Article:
Right from the offing, “Dancing On Ledges” is a difficult listen, plies a remarkably fucked-up notion of ambience, shooting your lobes in sherbety shards, like a redux of “Everybody is Christ” from Cindytalk‘s Camouflage Heart (which is 30 years old this year), its heavy drones daggering you brilliantly into submission as the uncompromising vision jousts it through with lathe-like screams. Discernible licks of bass give you fleeting compass points, continually torn up on an ominous blare of differing textures, shattered splints. A great opener that offers little if any sanctuary, taking the corrosion and paradoxical beauty of last year’s A Life Is Everywhere to a whole new level. A gutsy, almost autobiographical delve into the abstract, full of corner of the eye glimpses.
“Fire Recalling Its Nature”
Continue reading Cindytalk – Touched Raw, Kissed Sour […]
Ekoplekz‘s Four Track Mind isn’t necessarily Unfidelity‘s evil twin – more like its astral double that departs the flesh for regions unknown. And since Unfidelity was already well beyond the Oort Cloud, that’s pretty far out indeed.
The music was culled from the same process that yielded Unfidelity, released in March of this year, which means two double LPs in less than 12 months for the illustrious Planet Mu. For those eagerly tracing the lineage of Delia Derbyshire, Brian Hodgson, King Tubby and Bristolian bassweight, we are living in a new alchemical age.
Nick Edwards‘ career could serve as a road map for the cultural alarmists and doomsayers crying “the death of this and that.” He has weathered every storm
Continue reading Ekoplekz – Four Track Mind […]
Just guitar, bass and drums — it’s a simple tirade but Guru Guru pushed beyond those limitations, expanding out into a universe eaten into with discordant joys, and zim-zoned tresses of effect-soaked goodness. There’s chord ego in there, yeah, but what Seventies band didn’t cling to that tattered flag — but for these guys it was just a starting point which hooked into a whole lot more — even by today’s standards, they still give me goose bumps, leopard-gecko my inner space with glittering possibility.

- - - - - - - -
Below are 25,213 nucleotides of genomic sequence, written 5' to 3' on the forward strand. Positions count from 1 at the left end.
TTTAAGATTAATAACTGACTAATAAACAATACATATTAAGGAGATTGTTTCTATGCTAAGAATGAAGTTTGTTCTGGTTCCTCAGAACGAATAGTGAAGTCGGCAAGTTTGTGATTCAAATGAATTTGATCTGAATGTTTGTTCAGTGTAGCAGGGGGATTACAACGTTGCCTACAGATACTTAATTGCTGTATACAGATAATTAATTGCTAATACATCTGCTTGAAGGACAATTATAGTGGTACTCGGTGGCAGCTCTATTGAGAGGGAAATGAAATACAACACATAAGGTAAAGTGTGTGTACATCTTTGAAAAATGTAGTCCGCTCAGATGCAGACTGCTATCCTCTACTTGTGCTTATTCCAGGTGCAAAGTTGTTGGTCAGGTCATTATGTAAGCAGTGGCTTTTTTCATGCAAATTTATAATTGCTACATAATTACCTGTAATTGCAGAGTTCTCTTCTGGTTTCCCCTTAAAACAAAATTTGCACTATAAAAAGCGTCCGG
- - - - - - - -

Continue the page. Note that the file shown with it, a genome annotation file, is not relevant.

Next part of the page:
“Electric Junk” sets the stage in staggered splinters, an arresting opening slipping into something more comfortable, a Clapton-esque juju full of sliding dunes, delicious bends; it knows excess, revels in it perfectly as the wah threads roast themselves like “Hotel California” solos
Continue reading Guru Guru – Hinten […]
Infinity Land Press
John Balance dies and becomes a kind of saint. This is a hagiography of sorts, though it doesn’t attempt to smooth edges or unwrinkle ravages; it’s clear in these beautifully-presented pages that he was a complex, maybe difficult man. It’s also clear that he was a flame that attracted people to him, a person so out there that he was able to continually make them feel welcome. A man full of light, or spectral kindness, of deep morality. A balance.
Like many Coil fans hearing about this book, I was hooked between two poles, pulled apart by horses: on the one hand, we all want more; more insight, more detail about the processes and the paradoxes behind the
Continue reading Jeremy Reed and Karolina Urbaniak – Altered Balance: A Tribute to Coil […]
Front & Follow
Martin Jenkins is a force of nature, releasing mountains of cassettes, EPs, 12″s, and free downloads since the inception of the Pye Corner Audio Transcription Services moniker in 2010. He’s the closest thing we have to a poster boy for the current state of the hauntological current, giving us an insight into its present, and a possible trajectory for the future.